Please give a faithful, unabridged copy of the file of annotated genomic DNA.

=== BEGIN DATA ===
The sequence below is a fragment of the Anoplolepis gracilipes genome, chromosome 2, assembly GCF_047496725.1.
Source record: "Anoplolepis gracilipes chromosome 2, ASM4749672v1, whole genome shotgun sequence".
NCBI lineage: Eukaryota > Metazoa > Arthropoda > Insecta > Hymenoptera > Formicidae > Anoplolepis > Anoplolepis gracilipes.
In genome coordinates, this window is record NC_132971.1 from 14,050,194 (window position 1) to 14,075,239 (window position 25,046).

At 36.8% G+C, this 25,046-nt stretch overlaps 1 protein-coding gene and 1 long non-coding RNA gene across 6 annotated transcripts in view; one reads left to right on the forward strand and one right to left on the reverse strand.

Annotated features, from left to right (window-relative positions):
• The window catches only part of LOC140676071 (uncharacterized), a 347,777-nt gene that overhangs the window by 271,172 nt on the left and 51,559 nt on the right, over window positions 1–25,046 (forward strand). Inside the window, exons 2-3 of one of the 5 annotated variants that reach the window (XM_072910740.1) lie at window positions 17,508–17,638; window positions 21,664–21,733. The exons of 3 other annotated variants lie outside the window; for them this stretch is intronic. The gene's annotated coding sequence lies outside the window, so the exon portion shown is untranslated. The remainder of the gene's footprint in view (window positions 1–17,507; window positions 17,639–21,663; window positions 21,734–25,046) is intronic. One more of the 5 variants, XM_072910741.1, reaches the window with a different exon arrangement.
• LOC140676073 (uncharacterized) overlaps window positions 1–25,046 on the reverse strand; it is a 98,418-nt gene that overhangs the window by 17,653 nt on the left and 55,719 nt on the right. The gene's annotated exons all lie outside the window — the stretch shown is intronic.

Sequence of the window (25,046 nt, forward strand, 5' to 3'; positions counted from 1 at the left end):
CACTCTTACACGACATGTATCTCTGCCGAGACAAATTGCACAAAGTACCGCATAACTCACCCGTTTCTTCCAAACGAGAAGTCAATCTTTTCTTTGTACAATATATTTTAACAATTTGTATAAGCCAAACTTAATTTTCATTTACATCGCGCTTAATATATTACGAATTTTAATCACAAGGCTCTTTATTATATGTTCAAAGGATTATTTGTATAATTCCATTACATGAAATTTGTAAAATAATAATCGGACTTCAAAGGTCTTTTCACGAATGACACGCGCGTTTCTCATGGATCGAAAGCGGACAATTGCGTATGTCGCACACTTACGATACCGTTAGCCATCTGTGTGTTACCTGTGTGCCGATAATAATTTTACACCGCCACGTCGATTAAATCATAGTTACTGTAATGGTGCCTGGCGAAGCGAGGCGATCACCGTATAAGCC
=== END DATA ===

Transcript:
The sequence below is a fragment of the Anoplolepis gracilipes genome, chromosome 2, assembly GCF_047496725.1.
Source record: "Anoplolepis gracilipes chromosome 2, ASM4749672v1, whole genome shotgun sequence".
NCBI lineage: Eukaryota > Metazoa > Arthropoda > Insecta > Hymenoptera > Formicidae > Anoplolepis > Anoplolepis gracilipes.
In genome coordinates, this window is record NC_132971.1 from 14,050,194 (window position 1) to 14,075,239 (window position 25,046).

At 36.8% G+C, this 25,046-nt stretch overlaps 1 protein-coding gene and 1 long non-coding RNA gene across 6 annotated transcripts in view; one reads left to right on the forward strand and one right to left on the reverse strand.

Annotated features, from left to right (window-relative positions):
• The window catches only part of LOC140676071 (uncharacterized), a 347,777-nt gene that overhangs the window by 271,172 nt on the left and 51,559 nt on the right, over window positions 1–25,046 (forward strand). Inside the window, exons 2-3 of one of the 5 annotated variants that reach the window (XM_072910740.1) lie at window positions 17,508–17,638; window positions 21,664–21,733. The exons of 3 other annotated variants lie outside the window; for them this stretch is intronic. The gene's annotated coding sequence lies outside the window, so the exon portion shown is untranslated. The remainder of the gene's footprint in view (window positions 1–17,507; window positions 17,639–21,663; window positions 21,734–25,046) is intronic. One more of the 5 variants, XM_072910741.1, reaches the window with a different exon arrangement.
• LOC140676073 (uncharacterized) overlaps window positions 1–25,046 on the reverse strand; it is a 98,418-nt gene that overhangs the window by 17,653 nt on the left and 55,719 nt on the right. The gene's annotated exons all lie outside the window — the stretch shown is intronic.

Sequence of the window (25,046 nt, forward strand, 5' to 3'; positions counted from 1 at the left end):
CACTCTTACACGACATGTATCTCTGCCGAGACAAATTGCACAAAGTACCGCATAACTCACCCGTTTCTTCCAAACGAGAAGTCAATCTTTTCTTTGTACAATATATTTTAACAATTTGTATAAGCCAAACTTAATTTTCATTTACATCGCGCTTAATATATTACGAATTTTAATCACAAGGCTCTTTATTATATGTTCAAAGGATTATTTGTATAATTCCATTACATGAAATTTGTAAAATAATAATCGGACTTCAAAGGTCTTTTCACGAATGACACGCGCGTTTCTCATGGATCGAAAGCGGACAATTGCGTATGTCGCACACTTACGATACCGTTAGCCATCTGTGTGTTACCTGTGTGCCGATAATAATTTTACACCGCCACGTCGATTAAATCATAGTTACTGTAATGGTGCCTGGCGAAGCGAGGCGATCACCGTATAAGCC